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CPT and Diffeomorphism Invariance

  1. Oct 28, 2013 #1
    I suspect this is somewhat off the beaten track here, but there may be some few that could give it a go.

    Einstein called his concept of coordinate independent physical theory General Covariant. The mathematicians call coordinate independent differential topology, diffeomorphism invariant.

    In any case, I don’t think that CPT and diffeomorphism invariance are logically compatible.

    Am I right about this??? Deciding this correctly is an embarrassing mental block on my part. And I do hope someone can help me overcome this failing. At the crux of this is general relativity itself. Perhaps G_d prevents me. I am at your mercy.

  2. jcsd
  3. Oct 28, 2013 #2


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    Hi Rena, do you understand how CPT symmetry and Lorentz invariance are related (or more precisely CPT symmetry and Poincare symmetry)?

    Basically, CPT symmetry implies Poincare symmetry and Poincare symmetry is a local symmetry of diffeomorphism invariance in a (-+++) manifold. So I am trying to understand if your question is related to the connection between CPT and Poincare or between Poincare and diffeomorphism.

    EDIT: note, I have the implication backwards here, please see below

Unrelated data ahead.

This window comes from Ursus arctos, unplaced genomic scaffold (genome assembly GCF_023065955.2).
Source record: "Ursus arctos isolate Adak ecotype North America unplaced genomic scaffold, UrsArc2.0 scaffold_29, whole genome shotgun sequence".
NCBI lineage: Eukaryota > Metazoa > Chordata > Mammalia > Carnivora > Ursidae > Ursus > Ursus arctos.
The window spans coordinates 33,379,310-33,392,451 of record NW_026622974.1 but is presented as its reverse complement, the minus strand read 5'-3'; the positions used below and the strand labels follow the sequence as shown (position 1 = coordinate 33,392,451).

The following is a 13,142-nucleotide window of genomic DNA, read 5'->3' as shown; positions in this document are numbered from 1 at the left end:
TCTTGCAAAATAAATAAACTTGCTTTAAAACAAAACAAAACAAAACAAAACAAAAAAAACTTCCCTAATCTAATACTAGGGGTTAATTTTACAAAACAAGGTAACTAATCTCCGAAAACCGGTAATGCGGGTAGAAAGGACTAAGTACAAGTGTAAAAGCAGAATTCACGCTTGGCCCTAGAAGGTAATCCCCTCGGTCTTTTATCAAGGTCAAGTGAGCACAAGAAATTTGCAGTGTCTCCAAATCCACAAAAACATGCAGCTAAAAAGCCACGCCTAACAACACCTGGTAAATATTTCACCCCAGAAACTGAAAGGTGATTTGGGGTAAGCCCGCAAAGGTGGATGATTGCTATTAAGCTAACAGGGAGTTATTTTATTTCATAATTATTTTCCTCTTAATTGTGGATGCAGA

Last edited: Oct 28, 2013
  4. Oct 28, 2013 #3


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    That's an interesting statement! Is it really true that CPT symmetry implies already Poincare symmetry? The other way is standard QFT but already a pretty tedious proof in QFT. Is there a proof for the CPT->Poincare statement in the literature?
  5. Oct 28, 2013 #4


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    Oops, you are correct, I have the implication backwards. If you have Poincare symmetry and a Hermitian Hamiltonian for a local QFT then that implies CPT symmetry.
  6. Oct 28, 2013 #5


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    and the Hamiltonian should also be bounded from below. Then it's the famous Pauli-Lüders theorem. I'd be surprised if one could prove the opposite direction, i.e., CPT->Poincare, which on my feeling would be much stronger, because it would prove a large continuous symmetry (Poincare group) from a single discrete symmetry (CPT).